Princely Palaces After the Age of Revolutions…

Princely Palaces After the Age of Revolutions: Museum making and production of ideology

Session chair:

Per Widén,

PhD,[email protected] [email protected]+46 (0)706-71 76 74Dept. of History of Science and Ideas, Uppsala University, 2011Dept. of Art history, Uppsala University, 2011TEMA Q, Linköping University/EUNAMUS project, 2010-2011Project manager, digitalization and web-publication of the Swedish Dictionary of National Biography, Riksarkivet, 2009-2011



Prince Eugene’s Belvedere: The Visual Culture of Orientalism from the 18th to the 21st Century

Associate Professor Jørgen Bakke, Coordinator of The Cultural History of Nature Research Group
Dept. of Linguistic, Literary, and Aesthetic Studies, University of Bergen, Norway, [email protected]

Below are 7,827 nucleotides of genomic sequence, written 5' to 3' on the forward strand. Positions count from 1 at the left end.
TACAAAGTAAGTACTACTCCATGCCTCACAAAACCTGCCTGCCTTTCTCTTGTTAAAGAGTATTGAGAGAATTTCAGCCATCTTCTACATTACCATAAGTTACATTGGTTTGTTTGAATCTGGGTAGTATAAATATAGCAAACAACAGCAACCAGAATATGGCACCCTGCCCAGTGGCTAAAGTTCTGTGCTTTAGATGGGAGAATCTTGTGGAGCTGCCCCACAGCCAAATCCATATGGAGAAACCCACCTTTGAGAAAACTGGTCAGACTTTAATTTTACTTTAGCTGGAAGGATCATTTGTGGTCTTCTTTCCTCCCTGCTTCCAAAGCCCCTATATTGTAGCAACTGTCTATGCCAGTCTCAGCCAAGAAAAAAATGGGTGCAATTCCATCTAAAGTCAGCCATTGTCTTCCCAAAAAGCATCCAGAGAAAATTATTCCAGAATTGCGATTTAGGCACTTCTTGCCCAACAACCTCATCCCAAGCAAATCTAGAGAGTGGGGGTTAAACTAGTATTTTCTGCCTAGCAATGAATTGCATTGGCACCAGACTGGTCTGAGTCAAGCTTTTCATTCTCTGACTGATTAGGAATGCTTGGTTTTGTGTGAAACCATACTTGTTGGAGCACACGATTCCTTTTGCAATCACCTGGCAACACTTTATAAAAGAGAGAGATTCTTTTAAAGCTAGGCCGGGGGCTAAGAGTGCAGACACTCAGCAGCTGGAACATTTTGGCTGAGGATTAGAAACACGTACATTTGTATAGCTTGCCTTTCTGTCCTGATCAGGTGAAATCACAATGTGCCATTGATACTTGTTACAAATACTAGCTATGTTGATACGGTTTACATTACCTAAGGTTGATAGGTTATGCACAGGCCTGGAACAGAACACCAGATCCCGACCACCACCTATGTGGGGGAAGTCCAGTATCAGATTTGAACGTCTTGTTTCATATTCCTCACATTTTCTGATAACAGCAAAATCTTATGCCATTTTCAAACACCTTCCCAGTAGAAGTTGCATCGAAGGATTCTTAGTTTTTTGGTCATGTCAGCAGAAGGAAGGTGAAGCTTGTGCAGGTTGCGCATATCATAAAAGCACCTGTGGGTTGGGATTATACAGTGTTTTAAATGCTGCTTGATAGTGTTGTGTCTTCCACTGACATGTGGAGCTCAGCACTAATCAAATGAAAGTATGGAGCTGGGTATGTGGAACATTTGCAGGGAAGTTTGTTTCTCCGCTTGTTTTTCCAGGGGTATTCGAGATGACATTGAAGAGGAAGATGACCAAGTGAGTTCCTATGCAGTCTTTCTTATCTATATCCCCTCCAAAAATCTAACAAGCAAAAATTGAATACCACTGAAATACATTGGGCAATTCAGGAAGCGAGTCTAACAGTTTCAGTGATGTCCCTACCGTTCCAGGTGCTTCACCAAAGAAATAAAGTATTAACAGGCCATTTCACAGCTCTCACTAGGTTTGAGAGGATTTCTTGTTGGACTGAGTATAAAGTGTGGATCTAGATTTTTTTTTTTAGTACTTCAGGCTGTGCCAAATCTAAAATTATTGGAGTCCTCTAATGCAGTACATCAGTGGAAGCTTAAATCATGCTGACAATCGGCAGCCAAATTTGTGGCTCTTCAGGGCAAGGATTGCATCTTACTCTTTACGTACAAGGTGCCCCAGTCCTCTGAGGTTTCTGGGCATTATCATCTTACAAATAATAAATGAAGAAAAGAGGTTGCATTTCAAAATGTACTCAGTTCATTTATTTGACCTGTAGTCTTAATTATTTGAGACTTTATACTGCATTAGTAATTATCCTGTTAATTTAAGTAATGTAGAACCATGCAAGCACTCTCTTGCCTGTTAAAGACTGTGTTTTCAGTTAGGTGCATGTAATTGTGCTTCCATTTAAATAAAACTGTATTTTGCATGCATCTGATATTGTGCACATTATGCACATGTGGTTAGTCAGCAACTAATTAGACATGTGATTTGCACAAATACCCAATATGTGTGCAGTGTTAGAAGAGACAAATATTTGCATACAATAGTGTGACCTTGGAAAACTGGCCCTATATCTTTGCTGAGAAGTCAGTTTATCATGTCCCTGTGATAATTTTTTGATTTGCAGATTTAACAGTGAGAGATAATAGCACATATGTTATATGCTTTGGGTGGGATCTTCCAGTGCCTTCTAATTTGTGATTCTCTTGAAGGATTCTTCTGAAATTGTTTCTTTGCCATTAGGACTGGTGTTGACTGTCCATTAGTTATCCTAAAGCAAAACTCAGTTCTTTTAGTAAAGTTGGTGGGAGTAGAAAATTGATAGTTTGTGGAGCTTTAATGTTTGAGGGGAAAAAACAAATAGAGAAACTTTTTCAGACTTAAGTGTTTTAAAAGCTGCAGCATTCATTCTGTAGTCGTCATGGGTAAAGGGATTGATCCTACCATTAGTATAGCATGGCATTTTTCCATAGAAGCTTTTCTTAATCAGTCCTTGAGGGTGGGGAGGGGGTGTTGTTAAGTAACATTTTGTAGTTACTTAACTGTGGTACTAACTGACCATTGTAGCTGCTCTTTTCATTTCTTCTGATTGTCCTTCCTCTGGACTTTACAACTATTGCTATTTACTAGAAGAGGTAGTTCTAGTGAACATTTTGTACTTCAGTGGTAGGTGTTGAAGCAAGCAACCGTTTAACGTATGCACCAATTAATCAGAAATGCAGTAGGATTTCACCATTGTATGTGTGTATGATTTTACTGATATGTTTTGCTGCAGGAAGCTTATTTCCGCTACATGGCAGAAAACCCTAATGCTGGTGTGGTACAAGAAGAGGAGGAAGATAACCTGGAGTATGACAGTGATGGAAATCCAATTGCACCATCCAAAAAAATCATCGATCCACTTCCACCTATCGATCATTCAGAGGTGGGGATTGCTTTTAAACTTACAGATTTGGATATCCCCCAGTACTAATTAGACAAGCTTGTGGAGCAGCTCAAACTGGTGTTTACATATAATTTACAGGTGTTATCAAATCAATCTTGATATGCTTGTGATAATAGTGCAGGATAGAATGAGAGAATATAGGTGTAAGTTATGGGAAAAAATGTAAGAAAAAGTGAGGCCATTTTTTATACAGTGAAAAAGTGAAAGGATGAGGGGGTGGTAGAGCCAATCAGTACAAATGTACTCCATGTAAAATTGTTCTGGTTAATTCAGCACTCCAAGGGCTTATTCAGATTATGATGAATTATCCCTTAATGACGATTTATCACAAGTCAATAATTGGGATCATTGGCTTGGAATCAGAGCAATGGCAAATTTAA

This paper will examine how the motive of the skyline of Vienna as portrayed in a cityscape by Canaletto from the 18th century has developed from a traditional topos of Western Orientalism into an emblem of current day islamophobia. The motive of the skyline of Vienna goes back to late medieval times, and can be found in many printed versions from the 16th century and onwards. The most popular printed motives portray the two Ottoman sieges of Vienna in the 16th and 17th centuries, and it is this pictorial tradition that Canaletto relates to in his portrait of Vienna as seen from Prince Eugene’s Upper Belvedere Palace just outside the city. In earlier portraits of Vienna the foreground of the city is often occupied by large military forces engaged in full scale battle. In scenes from 1529 and 1683 an Ottoman army is camping outside the Viennese city gates, and often these scenes are portrayed with the pronounced features of oriental chaos. The foreground of Canaletto’s Viennese cityscape is, however, dominated by the calm geometry of Prince Eugene’s baroque garden. Most recently Canaletto’s view has been used as an emblem by the extreme right wing blog ”Gates of Vienna,” which has been singled out as the most important on-line inspiration for the 2011 terrorist attacks on the Norwegian government district in Oslo, and on the Norwegian Social-Democratic Party’s youth camp at Utøya. The aim of this paper is to show how the optical relationship between palace architecture, garden design, territory, and the view of Vienna created a symbolic opportunity to contrast the optics of Western rational order against Oriental chaos.